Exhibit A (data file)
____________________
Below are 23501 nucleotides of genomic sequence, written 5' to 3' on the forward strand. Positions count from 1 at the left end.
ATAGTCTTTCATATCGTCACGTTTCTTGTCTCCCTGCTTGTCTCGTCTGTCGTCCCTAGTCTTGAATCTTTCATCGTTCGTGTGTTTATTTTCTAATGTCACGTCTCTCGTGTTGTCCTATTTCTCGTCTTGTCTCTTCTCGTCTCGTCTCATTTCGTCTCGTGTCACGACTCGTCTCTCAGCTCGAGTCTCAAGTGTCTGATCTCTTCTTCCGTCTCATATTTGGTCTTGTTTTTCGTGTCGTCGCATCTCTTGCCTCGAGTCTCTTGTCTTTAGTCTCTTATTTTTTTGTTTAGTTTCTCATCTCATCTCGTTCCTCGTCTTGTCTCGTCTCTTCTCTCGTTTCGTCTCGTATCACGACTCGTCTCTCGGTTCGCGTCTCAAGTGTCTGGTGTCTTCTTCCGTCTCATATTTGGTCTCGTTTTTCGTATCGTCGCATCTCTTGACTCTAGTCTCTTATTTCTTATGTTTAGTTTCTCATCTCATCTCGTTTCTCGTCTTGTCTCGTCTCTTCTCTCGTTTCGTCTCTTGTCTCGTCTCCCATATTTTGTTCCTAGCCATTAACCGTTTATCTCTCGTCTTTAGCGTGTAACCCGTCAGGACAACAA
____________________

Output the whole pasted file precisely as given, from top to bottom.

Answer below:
Below are 23501 nucleotides of genomic sequence, written 5' to 3' on the forward strand. Positions count from 1 at the left end.
ATAGTCTTTCATATCGTCACGTTTCTTGTCTCCCTGCTTGTCTCGTCTGTCGTCCCTAGTCTTGAATCTTTCATCGTTCGTGTGTTTATTTTCTAATGTCACGTCTCTCGTGTTGTCCTATTTCTCGTCTTGTCTCTTCTCGTCTCGTCTCATTTCGTCTCGTGTCACGACTCGTCTCTCAGCTCGAGTCTCAAGTGTCTGATCTCTTCTTCCGTCTCATATTTGGTCTTGTTTTTCGTGTCGTCGCATCTCTTGCCTCGAGTCTCTTGTCTTTAGTCTCTTATTTTTTTGTTTAGTTTCTCATCTCATCTCGTTCCTCGTCTTGTCTCGTCTCTTCTCTCGTTTCGTCTCGTATCACGACTCGTCTCTCGGTTCGCGTCTCAAGTGTCTGGTGTCTTCTTCCGTCTCATATTTGGTCTCGTTTTTCGTATCGTCGCATCTCTTGACTCTAGTCTCTTATTTCTTATGTTTAGTTTCTCATCTCATCTCGTTTCTCGTCTTGTCTCGTCTCTTCTCTCGTTTCGTCTCTTGTCTCGTCTCCCATATTTTGTTCCTAGCCATTAACCGTTTATCTCTCGTCTTTAGCGTGTAACCCGTCAGGACAACAA